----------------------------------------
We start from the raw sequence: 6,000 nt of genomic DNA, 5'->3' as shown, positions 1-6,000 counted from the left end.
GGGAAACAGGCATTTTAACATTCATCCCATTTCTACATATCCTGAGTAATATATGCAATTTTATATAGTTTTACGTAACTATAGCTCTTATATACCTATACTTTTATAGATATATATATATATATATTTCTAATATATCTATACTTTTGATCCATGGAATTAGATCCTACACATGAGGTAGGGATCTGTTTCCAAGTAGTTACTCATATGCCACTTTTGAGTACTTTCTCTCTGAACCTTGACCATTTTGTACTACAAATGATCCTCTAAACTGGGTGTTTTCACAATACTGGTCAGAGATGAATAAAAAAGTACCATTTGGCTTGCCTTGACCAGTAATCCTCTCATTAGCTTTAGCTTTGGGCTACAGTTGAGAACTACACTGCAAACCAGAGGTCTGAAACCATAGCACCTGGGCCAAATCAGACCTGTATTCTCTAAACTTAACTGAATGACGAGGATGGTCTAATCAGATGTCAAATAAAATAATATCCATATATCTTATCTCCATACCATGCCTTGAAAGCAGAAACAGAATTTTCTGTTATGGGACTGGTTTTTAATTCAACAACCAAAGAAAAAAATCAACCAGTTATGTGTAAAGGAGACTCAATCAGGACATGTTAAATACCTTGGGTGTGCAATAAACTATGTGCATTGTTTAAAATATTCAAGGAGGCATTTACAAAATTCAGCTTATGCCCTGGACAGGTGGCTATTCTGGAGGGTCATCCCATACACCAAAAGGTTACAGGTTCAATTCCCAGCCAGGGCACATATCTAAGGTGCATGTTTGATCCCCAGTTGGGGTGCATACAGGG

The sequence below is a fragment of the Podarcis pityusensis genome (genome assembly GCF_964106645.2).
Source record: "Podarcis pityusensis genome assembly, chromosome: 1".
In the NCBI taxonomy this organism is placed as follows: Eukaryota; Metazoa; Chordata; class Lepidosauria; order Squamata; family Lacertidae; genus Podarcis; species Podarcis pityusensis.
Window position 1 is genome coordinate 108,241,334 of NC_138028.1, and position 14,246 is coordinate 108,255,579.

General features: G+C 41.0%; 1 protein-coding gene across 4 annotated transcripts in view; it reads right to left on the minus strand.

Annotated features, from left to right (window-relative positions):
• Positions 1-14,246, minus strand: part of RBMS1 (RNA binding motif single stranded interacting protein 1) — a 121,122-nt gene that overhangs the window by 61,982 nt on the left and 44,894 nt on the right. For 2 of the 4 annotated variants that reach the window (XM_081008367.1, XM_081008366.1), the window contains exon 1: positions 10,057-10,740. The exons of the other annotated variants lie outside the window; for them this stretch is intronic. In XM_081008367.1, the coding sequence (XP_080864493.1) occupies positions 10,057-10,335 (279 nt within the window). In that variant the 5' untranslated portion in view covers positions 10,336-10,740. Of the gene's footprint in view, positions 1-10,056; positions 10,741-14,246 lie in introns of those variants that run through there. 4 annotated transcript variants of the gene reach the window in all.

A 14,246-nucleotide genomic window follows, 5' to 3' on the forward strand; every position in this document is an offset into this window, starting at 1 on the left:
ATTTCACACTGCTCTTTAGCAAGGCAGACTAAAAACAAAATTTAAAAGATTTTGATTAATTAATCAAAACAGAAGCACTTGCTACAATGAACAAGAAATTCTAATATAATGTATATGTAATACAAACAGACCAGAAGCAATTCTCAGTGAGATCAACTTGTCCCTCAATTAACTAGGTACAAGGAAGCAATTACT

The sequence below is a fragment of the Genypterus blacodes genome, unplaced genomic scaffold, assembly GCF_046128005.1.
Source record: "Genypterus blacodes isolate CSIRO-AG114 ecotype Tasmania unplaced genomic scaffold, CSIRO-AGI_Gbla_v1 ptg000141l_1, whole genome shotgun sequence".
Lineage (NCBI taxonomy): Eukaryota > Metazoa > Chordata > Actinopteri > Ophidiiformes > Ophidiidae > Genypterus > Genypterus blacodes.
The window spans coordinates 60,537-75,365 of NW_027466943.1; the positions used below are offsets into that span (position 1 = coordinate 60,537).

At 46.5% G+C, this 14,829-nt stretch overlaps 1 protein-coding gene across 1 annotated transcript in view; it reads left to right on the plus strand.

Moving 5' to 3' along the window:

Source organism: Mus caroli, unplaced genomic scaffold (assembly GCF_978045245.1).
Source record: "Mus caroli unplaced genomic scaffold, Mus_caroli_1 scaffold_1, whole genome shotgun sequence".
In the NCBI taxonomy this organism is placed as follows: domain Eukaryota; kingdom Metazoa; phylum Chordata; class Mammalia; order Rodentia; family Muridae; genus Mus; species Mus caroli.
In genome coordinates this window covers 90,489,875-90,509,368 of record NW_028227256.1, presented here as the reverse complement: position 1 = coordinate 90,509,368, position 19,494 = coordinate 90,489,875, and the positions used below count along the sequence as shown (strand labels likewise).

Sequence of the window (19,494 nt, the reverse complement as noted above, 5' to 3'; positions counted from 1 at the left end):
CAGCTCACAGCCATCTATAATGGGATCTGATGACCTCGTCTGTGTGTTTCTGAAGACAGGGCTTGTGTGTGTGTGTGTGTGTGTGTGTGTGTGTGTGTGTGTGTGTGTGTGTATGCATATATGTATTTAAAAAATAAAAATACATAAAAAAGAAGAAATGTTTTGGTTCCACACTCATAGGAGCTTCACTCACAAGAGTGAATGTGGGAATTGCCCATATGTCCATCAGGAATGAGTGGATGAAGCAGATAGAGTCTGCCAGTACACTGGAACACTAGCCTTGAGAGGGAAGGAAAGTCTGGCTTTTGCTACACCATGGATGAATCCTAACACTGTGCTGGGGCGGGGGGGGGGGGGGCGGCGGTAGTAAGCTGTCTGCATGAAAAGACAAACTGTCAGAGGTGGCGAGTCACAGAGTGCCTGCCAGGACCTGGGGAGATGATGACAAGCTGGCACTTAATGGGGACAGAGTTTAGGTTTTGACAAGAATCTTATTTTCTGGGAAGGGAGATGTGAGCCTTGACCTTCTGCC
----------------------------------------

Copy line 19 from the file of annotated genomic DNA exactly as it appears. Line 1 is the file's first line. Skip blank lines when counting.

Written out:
Source record: "Mus caroli unplaced genomic scaffold, Mus_caroli_1 scaffold_1, whole genome shotgun sequence".